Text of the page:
Proteins are literally the movers and the shakers of the intracellular world. If DNA is the film director, then they are the actors. And much can be learned about cell function and dysfunction by watching proteins on the move.
Until now, scientists have only been able to see this process indirectly. Now researchers at Vanderbilt University in Nashville, Tenn., have come up with a promising new technique that uses a scanning transmission electron microscope (STEM) to view proteins tagged with gold nanoparticles in whole, intact cells.
Determining the locations of proteins in an intact cell could help researchers study cancer processes, as well as understand how viruses break into healthy cells and hijack them, says Vanderbilt University assistant professor of physiology and biophysics Niels de Jonge, who will be presenting his team's results at the AVS Symposium in Nashville, Tenn., held Oct. 30 Nov. 4. The benefits of the new technique could extend beyond biology to the energy and materials sciences, too, suggests de Jonge, giving researchers tools that could help them design better car batteries, for example.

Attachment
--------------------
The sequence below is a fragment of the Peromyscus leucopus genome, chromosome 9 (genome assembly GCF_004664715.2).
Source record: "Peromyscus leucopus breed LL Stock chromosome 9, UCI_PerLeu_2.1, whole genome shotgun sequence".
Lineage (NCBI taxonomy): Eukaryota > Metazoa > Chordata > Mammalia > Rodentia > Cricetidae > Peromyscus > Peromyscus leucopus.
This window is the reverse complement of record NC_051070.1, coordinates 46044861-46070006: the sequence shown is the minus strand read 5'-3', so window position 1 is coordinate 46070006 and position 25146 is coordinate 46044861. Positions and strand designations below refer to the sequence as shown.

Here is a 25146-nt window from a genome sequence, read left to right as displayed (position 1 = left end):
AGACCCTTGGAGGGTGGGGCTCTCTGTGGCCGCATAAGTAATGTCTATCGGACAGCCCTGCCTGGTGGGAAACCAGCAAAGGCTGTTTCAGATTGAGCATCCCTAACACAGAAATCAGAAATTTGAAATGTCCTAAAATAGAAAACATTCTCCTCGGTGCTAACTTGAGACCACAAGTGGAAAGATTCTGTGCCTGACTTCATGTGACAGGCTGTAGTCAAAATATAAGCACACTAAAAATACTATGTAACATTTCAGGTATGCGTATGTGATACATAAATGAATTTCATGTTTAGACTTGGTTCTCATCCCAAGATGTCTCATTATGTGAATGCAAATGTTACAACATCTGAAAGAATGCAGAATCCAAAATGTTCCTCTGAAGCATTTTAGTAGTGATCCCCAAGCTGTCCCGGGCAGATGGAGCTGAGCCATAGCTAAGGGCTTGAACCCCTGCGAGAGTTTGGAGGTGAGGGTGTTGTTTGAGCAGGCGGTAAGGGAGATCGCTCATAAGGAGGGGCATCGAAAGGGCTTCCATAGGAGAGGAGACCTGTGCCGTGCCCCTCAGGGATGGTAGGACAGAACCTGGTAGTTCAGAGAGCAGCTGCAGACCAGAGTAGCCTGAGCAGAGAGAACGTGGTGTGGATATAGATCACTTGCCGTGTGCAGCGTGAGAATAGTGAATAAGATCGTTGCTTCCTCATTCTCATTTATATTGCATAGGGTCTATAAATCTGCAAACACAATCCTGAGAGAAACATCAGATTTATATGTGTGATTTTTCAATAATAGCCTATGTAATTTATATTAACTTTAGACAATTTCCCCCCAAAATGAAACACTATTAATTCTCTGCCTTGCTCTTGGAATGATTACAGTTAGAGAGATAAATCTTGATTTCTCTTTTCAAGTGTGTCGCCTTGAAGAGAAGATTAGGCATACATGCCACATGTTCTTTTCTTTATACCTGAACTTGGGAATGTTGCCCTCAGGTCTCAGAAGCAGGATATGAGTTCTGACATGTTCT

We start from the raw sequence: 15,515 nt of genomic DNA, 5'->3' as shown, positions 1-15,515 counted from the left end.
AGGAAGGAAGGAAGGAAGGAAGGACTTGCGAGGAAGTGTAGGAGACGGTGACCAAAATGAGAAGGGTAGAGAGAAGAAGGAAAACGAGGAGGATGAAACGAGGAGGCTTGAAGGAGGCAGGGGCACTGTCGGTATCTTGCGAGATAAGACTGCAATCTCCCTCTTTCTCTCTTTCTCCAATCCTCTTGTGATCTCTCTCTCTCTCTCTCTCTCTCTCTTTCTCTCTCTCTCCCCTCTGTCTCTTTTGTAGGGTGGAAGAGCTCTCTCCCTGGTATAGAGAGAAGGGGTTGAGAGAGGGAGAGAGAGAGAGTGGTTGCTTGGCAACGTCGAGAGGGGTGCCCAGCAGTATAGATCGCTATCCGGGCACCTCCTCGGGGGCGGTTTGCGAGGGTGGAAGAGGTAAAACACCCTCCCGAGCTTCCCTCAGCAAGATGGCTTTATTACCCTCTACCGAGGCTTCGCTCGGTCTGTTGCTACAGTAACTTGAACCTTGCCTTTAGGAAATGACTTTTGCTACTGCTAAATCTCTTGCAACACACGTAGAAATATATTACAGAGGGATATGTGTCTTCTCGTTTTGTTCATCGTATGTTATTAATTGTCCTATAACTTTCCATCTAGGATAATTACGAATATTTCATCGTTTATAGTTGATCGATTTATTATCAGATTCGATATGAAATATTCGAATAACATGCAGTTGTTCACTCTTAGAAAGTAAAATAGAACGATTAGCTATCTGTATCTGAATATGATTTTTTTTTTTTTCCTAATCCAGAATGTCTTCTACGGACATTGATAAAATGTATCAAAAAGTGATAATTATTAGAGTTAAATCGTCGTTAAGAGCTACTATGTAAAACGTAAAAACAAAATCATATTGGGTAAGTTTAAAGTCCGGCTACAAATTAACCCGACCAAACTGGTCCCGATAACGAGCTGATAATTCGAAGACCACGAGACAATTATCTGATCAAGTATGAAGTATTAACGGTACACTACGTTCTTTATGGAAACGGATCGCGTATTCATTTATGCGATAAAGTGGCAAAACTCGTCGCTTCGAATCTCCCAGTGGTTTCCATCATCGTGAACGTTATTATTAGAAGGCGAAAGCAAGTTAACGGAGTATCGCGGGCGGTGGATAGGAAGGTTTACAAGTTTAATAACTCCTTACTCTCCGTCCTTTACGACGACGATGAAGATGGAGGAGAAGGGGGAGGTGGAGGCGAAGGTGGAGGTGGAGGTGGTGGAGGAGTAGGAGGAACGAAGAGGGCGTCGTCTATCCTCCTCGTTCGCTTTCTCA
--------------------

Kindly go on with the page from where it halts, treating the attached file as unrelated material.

Modern methods of studying protein interactions have limitations. Optical microscopes can capture sweeping vistas of whole, live cells; but though state-of-the-art techniques allow these microscopes to achieve a resolution of just 50 nanometers, the devices are not sensitive enough to zoom in for a close-up on individual proteins, which are only a few nanometers across. Transmission electron microscopes (TEM) can resolve the locations of individual proteins, but at the expense of the whole picture: the cell must be frozen, cut into pieces, and placed in a vacuum in order to be imaged.
To detect proteins in a whole, undamaged cell, the Vanderbilt scientists took advantage of a STEM analysis technique called annular dark-field (ADF) imaging, which involves collecting electrons from a ring around the STEM's electro
|Contact: Catherine Meyers|
American Institute of Physics